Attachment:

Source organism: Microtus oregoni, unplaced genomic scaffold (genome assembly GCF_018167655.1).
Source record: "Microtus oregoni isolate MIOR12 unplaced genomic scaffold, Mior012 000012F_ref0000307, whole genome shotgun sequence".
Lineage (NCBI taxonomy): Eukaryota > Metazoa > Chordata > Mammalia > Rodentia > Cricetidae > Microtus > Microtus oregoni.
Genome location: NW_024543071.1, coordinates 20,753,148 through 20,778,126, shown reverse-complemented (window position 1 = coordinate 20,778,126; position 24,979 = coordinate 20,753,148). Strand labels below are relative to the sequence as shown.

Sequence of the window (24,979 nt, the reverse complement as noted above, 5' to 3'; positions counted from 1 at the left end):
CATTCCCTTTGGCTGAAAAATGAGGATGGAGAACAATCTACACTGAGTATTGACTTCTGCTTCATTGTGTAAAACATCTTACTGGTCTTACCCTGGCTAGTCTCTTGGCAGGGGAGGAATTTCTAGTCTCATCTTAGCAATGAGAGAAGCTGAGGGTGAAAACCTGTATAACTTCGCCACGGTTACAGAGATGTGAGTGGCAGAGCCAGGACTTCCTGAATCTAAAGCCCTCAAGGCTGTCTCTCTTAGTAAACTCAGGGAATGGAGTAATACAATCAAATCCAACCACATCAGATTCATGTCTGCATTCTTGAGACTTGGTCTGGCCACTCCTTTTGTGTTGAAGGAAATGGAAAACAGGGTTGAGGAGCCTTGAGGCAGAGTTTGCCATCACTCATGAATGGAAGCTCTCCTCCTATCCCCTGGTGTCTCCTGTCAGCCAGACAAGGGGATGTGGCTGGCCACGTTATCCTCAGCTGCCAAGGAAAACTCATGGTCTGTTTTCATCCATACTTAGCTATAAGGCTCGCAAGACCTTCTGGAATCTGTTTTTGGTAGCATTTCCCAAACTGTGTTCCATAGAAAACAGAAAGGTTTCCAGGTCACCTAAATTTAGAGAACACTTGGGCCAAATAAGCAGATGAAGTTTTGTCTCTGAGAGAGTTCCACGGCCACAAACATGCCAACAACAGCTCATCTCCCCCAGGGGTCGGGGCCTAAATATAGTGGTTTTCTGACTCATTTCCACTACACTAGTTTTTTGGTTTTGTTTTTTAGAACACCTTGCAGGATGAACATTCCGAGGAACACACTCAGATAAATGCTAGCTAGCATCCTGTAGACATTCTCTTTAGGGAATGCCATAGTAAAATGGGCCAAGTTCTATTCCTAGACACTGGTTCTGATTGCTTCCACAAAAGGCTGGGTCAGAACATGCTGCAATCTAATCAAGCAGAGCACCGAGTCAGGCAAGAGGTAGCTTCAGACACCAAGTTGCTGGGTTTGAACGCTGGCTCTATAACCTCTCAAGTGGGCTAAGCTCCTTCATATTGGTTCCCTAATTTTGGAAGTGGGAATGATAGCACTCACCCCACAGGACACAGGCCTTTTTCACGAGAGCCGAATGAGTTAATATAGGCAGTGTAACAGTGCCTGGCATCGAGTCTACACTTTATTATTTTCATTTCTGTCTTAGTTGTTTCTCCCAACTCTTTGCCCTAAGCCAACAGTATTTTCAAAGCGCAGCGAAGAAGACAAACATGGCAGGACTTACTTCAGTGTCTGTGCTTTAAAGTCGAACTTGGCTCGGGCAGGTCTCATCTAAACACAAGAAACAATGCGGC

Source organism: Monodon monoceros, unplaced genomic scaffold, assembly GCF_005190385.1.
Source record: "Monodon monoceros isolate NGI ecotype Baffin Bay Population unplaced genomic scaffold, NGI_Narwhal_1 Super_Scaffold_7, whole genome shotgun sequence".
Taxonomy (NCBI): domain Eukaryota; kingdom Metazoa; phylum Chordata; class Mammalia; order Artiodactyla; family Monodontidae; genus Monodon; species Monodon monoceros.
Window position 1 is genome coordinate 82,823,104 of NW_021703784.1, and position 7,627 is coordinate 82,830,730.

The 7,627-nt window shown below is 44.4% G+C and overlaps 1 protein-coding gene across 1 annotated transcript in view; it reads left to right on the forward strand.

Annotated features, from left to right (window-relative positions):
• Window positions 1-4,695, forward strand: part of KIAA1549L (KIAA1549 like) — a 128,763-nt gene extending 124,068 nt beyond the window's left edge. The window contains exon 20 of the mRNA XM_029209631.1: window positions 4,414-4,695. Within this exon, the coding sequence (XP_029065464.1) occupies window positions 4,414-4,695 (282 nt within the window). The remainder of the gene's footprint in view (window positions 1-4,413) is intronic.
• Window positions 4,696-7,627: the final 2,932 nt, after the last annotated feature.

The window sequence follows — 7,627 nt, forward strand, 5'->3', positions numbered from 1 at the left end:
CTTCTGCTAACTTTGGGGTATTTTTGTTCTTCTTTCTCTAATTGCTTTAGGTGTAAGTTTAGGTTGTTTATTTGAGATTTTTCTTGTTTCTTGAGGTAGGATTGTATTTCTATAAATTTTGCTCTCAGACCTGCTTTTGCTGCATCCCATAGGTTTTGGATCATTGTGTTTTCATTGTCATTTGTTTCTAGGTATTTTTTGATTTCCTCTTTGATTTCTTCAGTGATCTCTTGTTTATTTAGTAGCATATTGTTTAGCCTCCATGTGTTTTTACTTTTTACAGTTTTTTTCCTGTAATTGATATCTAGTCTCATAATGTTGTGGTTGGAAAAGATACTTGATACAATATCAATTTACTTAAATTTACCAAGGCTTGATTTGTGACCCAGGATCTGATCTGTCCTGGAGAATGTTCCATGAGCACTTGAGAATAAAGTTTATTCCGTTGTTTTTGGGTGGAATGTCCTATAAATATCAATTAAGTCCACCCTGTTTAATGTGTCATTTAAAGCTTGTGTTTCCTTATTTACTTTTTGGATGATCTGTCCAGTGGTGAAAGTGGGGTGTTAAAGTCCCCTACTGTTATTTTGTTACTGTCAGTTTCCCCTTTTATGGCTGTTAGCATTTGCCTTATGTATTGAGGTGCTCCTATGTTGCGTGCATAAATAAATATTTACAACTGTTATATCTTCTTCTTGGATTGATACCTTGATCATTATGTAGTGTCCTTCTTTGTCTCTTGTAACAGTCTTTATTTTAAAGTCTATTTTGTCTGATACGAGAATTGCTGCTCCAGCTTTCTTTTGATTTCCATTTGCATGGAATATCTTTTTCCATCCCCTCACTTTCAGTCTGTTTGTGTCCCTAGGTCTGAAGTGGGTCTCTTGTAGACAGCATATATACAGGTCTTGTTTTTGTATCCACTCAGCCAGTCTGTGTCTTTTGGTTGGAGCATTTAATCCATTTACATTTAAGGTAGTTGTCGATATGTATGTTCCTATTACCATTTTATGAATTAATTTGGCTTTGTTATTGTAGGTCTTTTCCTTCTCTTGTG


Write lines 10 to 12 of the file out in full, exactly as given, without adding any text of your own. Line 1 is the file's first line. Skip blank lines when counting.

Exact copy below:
Window position 1 is genome coordinate 82,823,104 of NW_021703784.1, and position 7,627 is coordinate 82,830,730.

The 7,627-nt window shown below is 44.4% G+C and overlaps 1 protein-coding gene across 1 annotated transcript in view; it reads left to right on the forward strand.

Annotated features, from left to right (window-relative positions):